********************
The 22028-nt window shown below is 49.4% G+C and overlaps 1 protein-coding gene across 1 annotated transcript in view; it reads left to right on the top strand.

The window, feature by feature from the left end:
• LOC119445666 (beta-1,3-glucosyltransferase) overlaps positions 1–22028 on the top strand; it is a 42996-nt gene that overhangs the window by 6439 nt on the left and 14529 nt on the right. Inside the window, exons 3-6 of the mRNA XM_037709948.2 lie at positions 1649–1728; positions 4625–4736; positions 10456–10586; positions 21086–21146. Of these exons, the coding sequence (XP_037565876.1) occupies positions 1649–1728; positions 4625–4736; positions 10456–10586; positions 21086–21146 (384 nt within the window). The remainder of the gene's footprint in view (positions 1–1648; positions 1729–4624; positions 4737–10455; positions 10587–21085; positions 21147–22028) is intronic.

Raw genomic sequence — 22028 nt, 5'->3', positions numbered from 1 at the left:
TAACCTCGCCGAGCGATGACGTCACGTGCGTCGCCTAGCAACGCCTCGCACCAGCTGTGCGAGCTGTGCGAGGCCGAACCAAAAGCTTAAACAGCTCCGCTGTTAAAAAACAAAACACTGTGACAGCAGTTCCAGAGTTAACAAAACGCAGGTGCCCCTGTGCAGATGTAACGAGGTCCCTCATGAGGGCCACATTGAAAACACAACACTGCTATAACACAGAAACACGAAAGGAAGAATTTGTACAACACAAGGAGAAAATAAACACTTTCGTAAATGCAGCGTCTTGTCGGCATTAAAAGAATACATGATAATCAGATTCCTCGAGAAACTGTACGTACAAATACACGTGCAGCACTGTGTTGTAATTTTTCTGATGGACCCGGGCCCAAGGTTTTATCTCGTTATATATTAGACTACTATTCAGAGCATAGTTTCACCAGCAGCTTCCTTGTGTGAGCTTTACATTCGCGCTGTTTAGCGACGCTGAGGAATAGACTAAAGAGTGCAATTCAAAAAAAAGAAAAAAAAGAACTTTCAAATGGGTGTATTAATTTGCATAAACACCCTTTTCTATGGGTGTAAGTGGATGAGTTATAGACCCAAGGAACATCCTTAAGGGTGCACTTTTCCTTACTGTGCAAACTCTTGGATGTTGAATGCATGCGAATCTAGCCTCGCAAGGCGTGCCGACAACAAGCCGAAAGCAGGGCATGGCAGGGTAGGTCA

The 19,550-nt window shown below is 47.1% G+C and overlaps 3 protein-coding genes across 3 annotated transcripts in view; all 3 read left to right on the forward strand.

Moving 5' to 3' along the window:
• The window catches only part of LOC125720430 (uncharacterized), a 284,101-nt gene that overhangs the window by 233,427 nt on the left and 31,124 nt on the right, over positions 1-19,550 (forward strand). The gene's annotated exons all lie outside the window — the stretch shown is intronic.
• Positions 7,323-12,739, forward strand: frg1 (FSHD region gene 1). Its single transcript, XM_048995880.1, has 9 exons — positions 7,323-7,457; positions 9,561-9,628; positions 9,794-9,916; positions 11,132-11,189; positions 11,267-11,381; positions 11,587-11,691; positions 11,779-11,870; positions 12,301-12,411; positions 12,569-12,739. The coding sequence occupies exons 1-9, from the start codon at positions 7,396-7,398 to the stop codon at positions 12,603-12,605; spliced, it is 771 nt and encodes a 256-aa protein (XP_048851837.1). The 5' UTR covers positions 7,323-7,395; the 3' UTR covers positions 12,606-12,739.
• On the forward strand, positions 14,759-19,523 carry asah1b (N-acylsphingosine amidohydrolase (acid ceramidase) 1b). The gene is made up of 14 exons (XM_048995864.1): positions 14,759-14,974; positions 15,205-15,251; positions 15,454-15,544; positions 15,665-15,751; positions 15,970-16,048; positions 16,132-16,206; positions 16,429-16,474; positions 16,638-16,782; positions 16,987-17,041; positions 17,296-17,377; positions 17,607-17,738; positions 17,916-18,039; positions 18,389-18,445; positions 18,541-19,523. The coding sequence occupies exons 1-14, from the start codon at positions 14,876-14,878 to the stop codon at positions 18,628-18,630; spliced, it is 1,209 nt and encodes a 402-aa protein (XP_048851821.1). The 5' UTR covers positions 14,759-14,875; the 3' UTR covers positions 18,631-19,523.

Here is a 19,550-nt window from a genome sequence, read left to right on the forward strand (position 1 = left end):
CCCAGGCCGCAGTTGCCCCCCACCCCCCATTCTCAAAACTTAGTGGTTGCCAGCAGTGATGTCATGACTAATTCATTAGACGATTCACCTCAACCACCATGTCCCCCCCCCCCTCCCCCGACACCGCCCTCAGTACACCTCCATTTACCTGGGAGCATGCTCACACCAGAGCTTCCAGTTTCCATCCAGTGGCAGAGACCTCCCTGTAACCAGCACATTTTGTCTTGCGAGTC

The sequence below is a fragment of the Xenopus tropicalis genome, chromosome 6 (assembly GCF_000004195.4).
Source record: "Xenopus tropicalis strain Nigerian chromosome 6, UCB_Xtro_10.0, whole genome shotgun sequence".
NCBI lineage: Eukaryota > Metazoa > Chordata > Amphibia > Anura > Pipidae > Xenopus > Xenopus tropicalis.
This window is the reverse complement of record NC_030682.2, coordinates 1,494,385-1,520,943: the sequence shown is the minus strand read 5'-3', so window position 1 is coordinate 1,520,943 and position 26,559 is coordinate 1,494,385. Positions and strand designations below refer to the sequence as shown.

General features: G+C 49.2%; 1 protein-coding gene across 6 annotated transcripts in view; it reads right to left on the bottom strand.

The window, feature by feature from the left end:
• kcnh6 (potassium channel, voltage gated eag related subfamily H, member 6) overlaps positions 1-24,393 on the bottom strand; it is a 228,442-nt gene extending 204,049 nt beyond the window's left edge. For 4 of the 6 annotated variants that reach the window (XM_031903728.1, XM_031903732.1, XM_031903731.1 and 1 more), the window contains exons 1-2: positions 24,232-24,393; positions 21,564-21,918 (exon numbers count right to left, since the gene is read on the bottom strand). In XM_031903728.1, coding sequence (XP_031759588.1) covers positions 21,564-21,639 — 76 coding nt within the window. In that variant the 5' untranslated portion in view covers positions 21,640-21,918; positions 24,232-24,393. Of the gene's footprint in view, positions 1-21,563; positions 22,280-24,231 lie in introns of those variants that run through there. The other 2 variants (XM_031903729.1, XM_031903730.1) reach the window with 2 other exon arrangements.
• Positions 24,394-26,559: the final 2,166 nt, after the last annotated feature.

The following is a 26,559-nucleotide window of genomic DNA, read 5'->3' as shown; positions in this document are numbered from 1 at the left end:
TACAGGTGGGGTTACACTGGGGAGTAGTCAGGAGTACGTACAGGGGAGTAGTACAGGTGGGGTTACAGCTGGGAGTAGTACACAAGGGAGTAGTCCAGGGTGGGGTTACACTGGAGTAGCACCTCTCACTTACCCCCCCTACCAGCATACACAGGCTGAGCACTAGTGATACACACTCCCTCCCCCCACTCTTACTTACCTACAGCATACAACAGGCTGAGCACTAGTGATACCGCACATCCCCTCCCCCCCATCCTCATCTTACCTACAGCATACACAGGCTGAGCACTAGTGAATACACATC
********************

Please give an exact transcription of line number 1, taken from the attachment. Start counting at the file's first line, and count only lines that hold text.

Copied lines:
The 22028-nt window shown below is 49.4% G+C and overlaps 1 protein-coding gene across 1 annotated transcript in view; it reads left to right on the top strand.